Game Theory for Metamours

So, I recently had a betrayal by a meta-partner. I felt it as a betrayal. It was a health risk and no disclosure VERY shortly after having a health scare and assuring one another that we would be scrupulous about informing each other. And I did not trust the meta-partner any more.

I felt guilty about the unfairness of treating her as more suspicious than a stranger. I kiss Xira, who is a stranger, but I trusted him to be a grownup and responsible and he was. I trust acquaintance strangers to be responsible grownups in their physical relationships to me. And they’ve rarely/never let me down about this. I have often had good cause to speak well of their considerate and scrupulous behavior. Even if they wanted things that broke my heart, I respected how they dealt with me. I LIKE being a trusting person and wish to continue giving people the benefit of the doubt.

But when that trust is broken…. yeah, I trust betrayers less than mostly strangers. When I think of how this must feel on the receiving end, I have great sympathy for the meta-partner.  It must be horrible to be treated like a betrayer. To be held as less trustworthy than a mostly stranger. I agonized over my unwillingness to trust her word or expose myself to risk around her. How could I make her feel so bad? How could I treat her so poorly?

Then I remembered:

OMG, BUT THIS IS PRISONER DILEMMA GAME THEORY. If you haven’t read about this, there’s a nice explanation here. Basically, the winning “strategy” is to treat strangers with a default of trust. This allows you to benefit from collaborations with any willing collaborators. But once a program shows they will defect, you must IMMEDIATELY retaliate. And this was the key transaction: you keep defecting until they offer to collaborate again. What I didn’t notice about this process was, at least once, the other program (person) has to offer to collaborate AND HAVE YOU DEFECT ON THEM. How awful and scary for the other program (person). Knowing going in that they’re going to put their hand out and have it slapped back. Knowing it’s coming. Knowing they will not be trusted. And also knowing it’s the only way to show you will collaborate again. They have to take that hit and keep offering to collaborate if they want the trust back that the program (person) usually gives to unknown strangers.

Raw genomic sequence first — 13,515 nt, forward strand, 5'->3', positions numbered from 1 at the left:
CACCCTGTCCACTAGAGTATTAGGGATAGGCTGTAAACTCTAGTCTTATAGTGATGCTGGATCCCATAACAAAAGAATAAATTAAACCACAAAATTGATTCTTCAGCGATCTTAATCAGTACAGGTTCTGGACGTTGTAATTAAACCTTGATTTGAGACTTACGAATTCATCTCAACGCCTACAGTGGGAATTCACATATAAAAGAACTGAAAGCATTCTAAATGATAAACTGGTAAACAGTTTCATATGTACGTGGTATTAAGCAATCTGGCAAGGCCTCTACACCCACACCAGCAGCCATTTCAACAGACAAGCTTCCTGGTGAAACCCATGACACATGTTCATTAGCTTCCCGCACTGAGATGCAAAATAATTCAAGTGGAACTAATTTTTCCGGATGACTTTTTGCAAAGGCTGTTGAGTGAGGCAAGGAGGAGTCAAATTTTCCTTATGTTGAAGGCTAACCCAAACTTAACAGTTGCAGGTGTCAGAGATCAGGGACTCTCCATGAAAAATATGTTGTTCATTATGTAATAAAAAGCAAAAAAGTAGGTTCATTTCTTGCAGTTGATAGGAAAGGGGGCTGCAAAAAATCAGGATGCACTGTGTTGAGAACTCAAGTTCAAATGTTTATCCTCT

So it’s not mean. It’s smart. I don’t want to be a doormat who gets betrayed over and over again. I don’t want to be stupid when I extend my trust.

This is actually exactly what I should be doing. You always offer to collaborate, but when betrayed, you MUST retaliate to prevent undue loss. ONLY when the person offers to collaborate, even at the expense of getting burned by you, do you IMMEDIATELY begin collaborating again. But you DO NOT extend your trust again without that. There’s no grudges. But there must be cause.

I realized I needed something from the meta-partner to start to trust her again. I needed her to show me she was willing to collaborate with me. And as much as my feelings revolted at the thought, if was smart, I’d suck it up and start collaborating immediately. But until then, NOT treating her like a potential traitor was just not smart. I didn’t need to be her enemy, but I wasn’t risking anything on her.


When our emotions, when our social pressures, when our training is all chattering at us to be a doormat, it is helpful to remember that it’s better to be smart. You don’t have to be mean. But be smart.


One thought on “Game Theory for Metamours

  1. Ooo, game theory + poly. I like that. And sorry to hear about this betrayal. “That sucks” would be a vast understatement. I like what you wrote about how necessary it is to be smart about it, to stand up for your own feelings and needs. Best of luck.

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